Faith in Fiorland: An architectural prospection on spirituality and tourism

Abdallah Alayan

Hero Abdallah Alayan

In an increasingly secular society, the spirit is demoted as an architectural priority. If the presence of religion in the Western world is diminishing, what remains of the capacity for architecture to accommodate spiritual experiences?

This thesis aims to speculate on a potential future for the spiritual architectural typology in a society of growing agnosticism and secularism. While this is a worldwide trend, this thesis specifically addresses the deficit of inspiring architecture to engage the spirit within New Zealand. This deficit provides a significant challenge, the breadth of which is condensed through the specification of Fiordland as the site for such heavy subject matter. 

Almost one million tourists each year take the spectacular journey from Lake Te Anau towards Milford Sound through the magnificent Fiordland. It is this path which accommodates a selection of four sites for the outcome of this research, the designs for which aim to conjure specific spiritual experiences.

These designs fill the void of the typology within the nation and compensate for an observed inadequacy within the existing architecture of Fiordland. Accessible on foot from various nodes along the highway, the architectural series is also accompanied by the proposal of a new track which connects all four interventions and ushers explorers from Te Anau towards the Milford and Routeburn tracks, generating a natural, architectural and spiritual pilgrimage.

Journey Map Abdallah Alayan
Journey map

Historically, religion has been the most effective galvaniser of the spirit. By interpolating aspects of religious practice and seeking consensus between the religious and non-religious spiritual condition, this project aims to investigate the existing overlap between what is natural, architectural, touristic and spiritual, proposing an architecture which harmonises these seemingly miscellaneous elements.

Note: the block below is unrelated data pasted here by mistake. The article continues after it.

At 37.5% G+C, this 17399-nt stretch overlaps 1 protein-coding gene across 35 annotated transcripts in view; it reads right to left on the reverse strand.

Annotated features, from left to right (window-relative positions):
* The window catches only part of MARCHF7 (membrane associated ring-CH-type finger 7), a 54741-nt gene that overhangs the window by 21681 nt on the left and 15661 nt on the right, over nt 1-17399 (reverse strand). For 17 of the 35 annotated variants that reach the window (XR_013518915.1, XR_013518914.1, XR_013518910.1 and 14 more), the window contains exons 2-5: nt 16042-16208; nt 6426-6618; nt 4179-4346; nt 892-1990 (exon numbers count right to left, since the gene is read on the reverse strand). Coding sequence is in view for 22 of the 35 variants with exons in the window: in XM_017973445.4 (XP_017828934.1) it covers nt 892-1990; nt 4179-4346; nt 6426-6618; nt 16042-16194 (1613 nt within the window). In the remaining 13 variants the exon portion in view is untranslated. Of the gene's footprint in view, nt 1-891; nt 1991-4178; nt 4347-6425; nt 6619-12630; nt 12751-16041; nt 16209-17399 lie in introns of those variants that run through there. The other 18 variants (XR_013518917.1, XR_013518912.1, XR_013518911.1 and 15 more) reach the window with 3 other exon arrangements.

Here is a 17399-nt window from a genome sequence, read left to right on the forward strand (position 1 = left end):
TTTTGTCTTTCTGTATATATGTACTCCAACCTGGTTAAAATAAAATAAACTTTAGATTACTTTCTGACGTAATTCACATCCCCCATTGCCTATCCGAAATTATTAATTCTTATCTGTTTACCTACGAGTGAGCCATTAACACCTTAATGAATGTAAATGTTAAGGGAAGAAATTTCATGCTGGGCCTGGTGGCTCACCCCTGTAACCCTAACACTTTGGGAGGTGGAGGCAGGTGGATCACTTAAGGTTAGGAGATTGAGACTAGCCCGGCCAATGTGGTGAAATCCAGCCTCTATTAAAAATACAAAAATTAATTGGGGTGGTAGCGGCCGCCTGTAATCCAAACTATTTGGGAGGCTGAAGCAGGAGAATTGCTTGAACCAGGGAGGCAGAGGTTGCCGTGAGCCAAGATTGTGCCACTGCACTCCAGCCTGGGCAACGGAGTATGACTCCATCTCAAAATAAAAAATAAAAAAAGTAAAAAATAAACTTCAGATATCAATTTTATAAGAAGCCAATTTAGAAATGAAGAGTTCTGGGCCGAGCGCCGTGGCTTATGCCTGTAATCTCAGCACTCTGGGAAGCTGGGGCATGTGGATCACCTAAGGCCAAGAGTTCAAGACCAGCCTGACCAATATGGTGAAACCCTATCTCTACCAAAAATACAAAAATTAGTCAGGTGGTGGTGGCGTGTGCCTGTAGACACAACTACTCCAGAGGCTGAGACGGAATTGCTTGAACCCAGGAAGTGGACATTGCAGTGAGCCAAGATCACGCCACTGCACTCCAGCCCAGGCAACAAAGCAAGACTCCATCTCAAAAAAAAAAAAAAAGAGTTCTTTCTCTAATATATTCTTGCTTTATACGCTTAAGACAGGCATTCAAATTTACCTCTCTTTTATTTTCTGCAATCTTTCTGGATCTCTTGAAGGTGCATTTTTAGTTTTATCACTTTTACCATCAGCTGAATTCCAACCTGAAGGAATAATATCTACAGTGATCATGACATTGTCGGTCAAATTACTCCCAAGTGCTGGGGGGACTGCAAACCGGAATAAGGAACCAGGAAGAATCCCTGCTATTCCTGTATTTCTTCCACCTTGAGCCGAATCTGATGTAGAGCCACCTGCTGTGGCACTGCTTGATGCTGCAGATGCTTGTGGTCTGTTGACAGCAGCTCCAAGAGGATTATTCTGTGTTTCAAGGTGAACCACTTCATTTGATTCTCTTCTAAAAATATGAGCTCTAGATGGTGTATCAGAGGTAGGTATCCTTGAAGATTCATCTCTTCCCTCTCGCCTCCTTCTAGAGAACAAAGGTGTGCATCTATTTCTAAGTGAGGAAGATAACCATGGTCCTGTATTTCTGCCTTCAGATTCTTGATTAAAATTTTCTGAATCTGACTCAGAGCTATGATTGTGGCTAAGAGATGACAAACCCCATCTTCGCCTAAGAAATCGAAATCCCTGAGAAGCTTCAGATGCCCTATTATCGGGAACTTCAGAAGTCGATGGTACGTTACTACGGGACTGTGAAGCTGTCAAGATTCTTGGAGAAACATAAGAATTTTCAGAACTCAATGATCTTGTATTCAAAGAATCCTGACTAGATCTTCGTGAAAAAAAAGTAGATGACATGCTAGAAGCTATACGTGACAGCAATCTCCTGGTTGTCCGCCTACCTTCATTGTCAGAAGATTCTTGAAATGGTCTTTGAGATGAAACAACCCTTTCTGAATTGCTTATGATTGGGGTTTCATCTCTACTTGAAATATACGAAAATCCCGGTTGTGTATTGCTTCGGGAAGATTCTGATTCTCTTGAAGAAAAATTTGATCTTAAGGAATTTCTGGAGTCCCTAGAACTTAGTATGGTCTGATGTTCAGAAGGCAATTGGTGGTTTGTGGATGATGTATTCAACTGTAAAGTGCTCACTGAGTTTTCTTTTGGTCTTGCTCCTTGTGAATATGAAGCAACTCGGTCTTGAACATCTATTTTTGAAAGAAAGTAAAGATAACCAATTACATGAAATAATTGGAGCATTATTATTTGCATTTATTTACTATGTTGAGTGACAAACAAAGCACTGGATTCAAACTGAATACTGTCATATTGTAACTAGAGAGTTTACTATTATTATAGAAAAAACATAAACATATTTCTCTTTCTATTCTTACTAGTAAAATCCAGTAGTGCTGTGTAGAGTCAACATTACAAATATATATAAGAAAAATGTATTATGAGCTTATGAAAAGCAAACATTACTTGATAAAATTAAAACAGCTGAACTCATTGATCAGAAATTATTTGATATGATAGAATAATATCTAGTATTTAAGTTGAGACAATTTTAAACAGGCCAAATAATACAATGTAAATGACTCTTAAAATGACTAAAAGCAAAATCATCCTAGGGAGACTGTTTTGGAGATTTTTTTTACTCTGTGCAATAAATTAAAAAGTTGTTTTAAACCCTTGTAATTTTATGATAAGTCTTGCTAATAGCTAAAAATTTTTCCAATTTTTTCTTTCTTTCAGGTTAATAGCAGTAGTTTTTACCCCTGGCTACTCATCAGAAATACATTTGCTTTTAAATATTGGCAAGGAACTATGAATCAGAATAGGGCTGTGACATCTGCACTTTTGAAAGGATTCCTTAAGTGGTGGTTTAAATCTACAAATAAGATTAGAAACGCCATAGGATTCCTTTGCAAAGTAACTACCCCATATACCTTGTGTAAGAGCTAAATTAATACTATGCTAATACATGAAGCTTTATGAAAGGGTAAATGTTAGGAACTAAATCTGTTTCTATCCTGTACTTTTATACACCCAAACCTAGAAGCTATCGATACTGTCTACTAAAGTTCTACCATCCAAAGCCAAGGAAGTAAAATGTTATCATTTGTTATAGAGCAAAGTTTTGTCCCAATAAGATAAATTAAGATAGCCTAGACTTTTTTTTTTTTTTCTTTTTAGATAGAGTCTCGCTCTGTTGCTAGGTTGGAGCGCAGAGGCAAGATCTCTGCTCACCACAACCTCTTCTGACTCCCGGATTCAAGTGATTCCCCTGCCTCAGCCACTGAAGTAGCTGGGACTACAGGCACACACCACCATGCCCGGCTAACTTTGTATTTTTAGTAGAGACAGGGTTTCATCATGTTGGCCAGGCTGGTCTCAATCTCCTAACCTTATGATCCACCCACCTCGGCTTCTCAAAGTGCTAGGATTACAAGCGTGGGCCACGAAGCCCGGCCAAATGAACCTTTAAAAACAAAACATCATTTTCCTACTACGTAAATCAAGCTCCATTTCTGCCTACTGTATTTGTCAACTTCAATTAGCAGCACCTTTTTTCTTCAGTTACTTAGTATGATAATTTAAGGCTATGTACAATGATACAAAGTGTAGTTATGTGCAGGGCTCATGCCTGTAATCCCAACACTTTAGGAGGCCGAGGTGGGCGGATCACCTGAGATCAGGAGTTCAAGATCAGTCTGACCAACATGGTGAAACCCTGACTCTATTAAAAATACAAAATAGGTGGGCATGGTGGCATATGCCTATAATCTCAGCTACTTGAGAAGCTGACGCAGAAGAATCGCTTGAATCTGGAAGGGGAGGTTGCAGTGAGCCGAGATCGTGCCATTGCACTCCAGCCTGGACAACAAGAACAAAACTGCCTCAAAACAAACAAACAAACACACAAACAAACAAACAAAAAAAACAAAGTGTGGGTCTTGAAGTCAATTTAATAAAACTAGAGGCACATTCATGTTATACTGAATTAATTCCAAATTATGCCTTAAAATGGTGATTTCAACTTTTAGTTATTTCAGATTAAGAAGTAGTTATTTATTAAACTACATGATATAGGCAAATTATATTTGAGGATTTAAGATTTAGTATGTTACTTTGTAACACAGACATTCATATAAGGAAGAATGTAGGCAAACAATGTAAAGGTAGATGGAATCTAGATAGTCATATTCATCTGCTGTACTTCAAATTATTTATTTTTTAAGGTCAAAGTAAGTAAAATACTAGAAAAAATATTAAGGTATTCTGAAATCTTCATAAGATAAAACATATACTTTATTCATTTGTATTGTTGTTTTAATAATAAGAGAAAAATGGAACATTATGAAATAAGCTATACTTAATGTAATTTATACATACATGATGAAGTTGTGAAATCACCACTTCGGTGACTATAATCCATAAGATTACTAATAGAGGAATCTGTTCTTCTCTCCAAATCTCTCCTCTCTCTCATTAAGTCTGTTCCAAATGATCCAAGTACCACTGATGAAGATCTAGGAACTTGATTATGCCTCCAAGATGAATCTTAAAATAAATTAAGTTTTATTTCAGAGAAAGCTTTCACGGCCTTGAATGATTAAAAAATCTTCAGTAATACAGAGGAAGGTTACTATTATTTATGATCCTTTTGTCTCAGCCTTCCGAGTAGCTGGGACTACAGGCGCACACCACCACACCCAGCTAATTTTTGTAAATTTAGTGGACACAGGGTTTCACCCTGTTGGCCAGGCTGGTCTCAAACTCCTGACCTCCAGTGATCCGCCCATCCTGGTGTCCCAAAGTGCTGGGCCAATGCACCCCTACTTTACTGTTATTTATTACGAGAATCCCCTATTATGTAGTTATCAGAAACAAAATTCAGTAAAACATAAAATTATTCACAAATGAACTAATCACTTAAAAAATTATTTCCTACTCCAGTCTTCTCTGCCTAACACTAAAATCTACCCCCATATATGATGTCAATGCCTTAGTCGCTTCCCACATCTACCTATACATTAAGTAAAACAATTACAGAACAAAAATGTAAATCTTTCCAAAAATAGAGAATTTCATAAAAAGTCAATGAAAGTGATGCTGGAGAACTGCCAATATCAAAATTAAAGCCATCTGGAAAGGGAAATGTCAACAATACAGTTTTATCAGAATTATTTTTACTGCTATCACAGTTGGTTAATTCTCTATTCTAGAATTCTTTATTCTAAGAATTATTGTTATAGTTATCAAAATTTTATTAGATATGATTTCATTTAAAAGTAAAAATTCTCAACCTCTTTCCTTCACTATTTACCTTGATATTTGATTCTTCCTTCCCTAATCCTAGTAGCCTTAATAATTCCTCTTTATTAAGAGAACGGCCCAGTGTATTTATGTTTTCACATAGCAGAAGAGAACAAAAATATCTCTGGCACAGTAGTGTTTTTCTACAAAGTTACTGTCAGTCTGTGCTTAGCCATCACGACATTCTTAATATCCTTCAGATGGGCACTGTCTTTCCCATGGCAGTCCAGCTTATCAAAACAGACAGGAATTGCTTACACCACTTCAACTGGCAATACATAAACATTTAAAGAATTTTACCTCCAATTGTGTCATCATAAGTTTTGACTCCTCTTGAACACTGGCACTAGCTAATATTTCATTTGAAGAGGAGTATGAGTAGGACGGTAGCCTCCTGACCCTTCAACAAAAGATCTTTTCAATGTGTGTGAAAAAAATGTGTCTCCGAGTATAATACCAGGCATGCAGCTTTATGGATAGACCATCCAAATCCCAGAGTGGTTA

Holistically, the project’s primary interest is in the role architecture can play in unlocking the spiritual potential within journeying and exploration, which are inherent to the Fiordland region. Spiritual architecture often centres around prayer, overlooking alternative experiences as possible inspirations for spatial compositions. Upon investigation into potential springboards for design, particularly inspecting religious rituals to extract elements relatable to non-religious demographics, four clear programmatic motivations emerged: instrumentation, ablution, congregation and contemplation. In this order, each of the concepts forms the basis for four interventions which culminate as a holistic series. 

The first is the Melodic Spire; a melodramatic instrument shrouded within an architectural experience of natural and introduced sounds. Followed by the Cleansing Circuit, the Congregation Chamber and the Contemplative Booth; the four interventions experiment with variation in scale, materiality and composition to embody the diversity of the human spiritual condition.



Cleansing Circuit Cross Section Abdallah Alayan
Cleansing Circuit cross-section

Upon defining the programmatic and conceptual essence of the interventions, the influence of phenomenological principles encouraged the development of tectonic strategies, functional systems and nuanced spatial considerations. 

Considerations of the visual and sensory effects of materiality and space define the experience of each of the four spaces. Designing for sensations beyond what the eye can see pursues an equity between senses in the architectural gestures being made. 

The Melodic Spire predominantly balances sight with sound, the Contemplative Booth with scent, and the Circuit and Chamber with touch. Overlaps between sensory stimulations are intended within all four. If secular sacred spaces can be defined by promoting a sense of existentialism, and experiences of sacredness and spirituality are intrinsically intertwined, the spiritually engaging qualities of the four interventions become ingrained in their phenomenological essence.